Coping with the New Normal

Stand out from the crowd (Credit: TARGETjobs) 

Stand out from the crowd (Credit: TARGETjobs) 

I instituted a news blackout at 10:00pm on election night, 11/8/16.  Several weeks later I lifted the ban (it’s like a three ply maroon velveteen curtain with a thick black liner).  I let in the presidential cabinet announcements and then, a few days later, pulled the curtain closed, indefinitely, maybe for four years.  I can’t afford to pay attention to all that, to let it infiltrate my spirit, to waste my time.  

There are way more important things to spend my life’s time on – like re-listening to Krista Tippet interview Zen master Thich Nhat Hanh on her podcast, On Being http://www.onbeing.org

My best moments are always when I’m dwelling in my heart.  Taking notice of goodness and beauty and hilarity.  Drinking in those things that make me gasp with wonder, smile at bounty and drop or tear or two for joy.

I’ve found writing fairy tales can bring a moment or two of respite from some sorts of upsetting truths.  The following is one I wrote in my writers group, as the day for the US Electoral College to vote loomed large.

STONE SHOCK

The ambulance arrived faster than they expected. It had been cruising down Pemberton Ave., which was only four blocks from their house.

Cinderella opened the door, wringing her hands in her soiled apron.  She directed the two EMTs through the grand front hall to the wide staircase leading up to her stepmother’s bedroom.  As they passed the doorway to the library she noticed her two Republican stepsisters frantically opening the drawers of the large oak desk and rifling through them.

The female EMT, Natalia, spoke first.  “Can you tell us what happened?”

“Well,” said Cin, “She was watching Fox news from her bed when I heard a most awful scream then a sort of choking sound.  I ran up here from the kitchen as fast as I could and there she was – just like she is right now.”

They had reached the open double doors to a huge, heavily furnished bedroom – all satined and chandeliered.  On the big round bed sat a middle aged woman frozen in a pose with her right arm extended, clenched teeth behind parted lips, her eyes bugging out and her index finger pointing stiffly at the 60 inch television screen across the room.  The sound was turned up to the max with a headshot of Bill O’Reilly looking apoplectic.  He was repeating over and over, “The Electoral College voted her in. The Electoral College voted her in and him out.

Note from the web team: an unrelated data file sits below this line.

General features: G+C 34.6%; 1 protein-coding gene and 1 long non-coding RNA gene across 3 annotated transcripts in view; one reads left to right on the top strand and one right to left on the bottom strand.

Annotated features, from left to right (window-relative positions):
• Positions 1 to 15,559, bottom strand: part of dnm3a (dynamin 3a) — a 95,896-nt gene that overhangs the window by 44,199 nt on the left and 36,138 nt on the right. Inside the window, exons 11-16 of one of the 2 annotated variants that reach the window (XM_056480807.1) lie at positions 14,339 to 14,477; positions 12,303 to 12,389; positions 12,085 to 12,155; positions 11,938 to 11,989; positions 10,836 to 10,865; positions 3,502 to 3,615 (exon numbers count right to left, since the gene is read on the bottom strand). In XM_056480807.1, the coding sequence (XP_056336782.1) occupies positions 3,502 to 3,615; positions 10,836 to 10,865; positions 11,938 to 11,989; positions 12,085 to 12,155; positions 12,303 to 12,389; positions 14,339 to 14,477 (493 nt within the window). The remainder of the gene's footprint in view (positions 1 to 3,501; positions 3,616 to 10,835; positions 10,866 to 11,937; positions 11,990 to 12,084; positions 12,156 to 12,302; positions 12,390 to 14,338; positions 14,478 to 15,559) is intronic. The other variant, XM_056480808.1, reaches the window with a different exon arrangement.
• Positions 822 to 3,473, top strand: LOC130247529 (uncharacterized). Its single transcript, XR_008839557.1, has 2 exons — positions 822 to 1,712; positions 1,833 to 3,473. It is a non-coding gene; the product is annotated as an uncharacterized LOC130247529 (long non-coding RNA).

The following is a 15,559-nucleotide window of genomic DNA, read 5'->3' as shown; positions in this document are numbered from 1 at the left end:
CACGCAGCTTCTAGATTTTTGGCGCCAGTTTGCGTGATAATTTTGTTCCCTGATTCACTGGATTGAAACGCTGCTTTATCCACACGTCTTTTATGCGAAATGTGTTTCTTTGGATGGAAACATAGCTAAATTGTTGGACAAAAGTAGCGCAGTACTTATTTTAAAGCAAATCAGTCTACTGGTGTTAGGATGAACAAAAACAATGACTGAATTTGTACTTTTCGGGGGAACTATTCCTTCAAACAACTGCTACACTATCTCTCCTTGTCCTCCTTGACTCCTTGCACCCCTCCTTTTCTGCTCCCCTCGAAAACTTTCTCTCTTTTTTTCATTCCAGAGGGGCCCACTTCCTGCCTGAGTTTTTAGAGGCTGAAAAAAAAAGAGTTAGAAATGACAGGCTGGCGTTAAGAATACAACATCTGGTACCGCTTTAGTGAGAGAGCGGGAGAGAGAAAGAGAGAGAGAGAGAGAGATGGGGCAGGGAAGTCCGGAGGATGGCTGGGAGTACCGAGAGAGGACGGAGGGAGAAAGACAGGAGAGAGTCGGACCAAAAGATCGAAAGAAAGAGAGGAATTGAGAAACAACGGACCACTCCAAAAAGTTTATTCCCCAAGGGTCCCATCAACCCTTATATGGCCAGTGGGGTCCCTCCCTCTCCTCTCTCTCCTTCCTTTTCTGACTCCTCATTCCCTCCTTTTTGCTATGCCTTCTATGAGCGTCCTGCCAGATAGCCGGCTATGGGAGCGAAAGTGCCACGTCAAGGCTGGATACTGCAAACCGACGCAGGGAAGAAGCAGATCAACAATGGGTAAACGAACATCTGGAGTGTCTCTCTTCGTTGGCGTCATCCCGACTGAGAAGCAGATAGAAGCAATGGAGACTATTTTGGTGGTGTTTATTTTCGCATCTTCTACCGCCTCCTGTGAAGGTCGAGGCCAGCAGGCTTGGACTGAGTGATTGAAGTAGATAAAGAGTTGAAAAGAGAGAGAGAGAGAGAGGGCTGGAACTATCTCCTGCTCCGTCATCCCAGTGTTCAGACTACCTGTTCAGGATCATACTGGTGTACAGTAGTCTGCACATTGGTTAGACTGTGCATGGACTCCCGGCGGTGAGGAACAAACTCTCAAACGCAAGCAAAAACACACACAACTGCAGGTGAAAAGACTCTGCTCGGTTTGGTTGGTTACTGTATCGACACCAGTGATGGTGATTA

The male EMT, Reginald, stepped quickly over to the TV and turned it off. Natalia went to the bedside, gently wrapped her fingers around the woman’s wrist and spoke to her partner, “Another one – just like the last two we brought in.”

“Another one, what?” asked Cin.

“Well,” said Reginald, “in almost every call we’ve gotten today we’ve found people in this exact state while listening to the news about the election turnover. Its like rigor mortis has set in but their hearts are still beating.  The docs at the emergency room have never seen anything like it.”

Thank God for Obamacare, Medicaid and Medicare.  It would come to pass that in one twenty four hour period seventeen million Americans would require long term nursing care for an affliction that would become known as Stone Shock.  Many lived out their entire lives frozen in the position they had been in when the news hit them.  Others, a small percentage, were able to undergo an extensive recovery regime that, while most were relegated to a wheelchair existence, they did regain the ability to speak.  And boy oh boy did they have a lot to say.

By far the most stunning images of Stone Shock were taken from Congress.  It was actually quite moving to see how compassionate and helpful all the Democratic Senators and Representatives were to their rigidified Republican colleagues.

The transformation of the nation was remarkable.  Historians would come to call it the Emerald Era of America.  The greening of both its environment and an ever-growing compassion for it’s afflicted. 

You may wonder what happened to our Cinderella.  Well, she went another way.  She left her place of servitude and hit the road in search of any other Cinderellas there might be out in the world.  She commandeered her step sisters’ minivan and had one hell of a good time connecting what would become known as The Rellas – a vast network of smart, hard working women who helped Elizabeth Warren get elected President in 2020 then all retired to an expatriate enclave on the west coast of Costa Rica.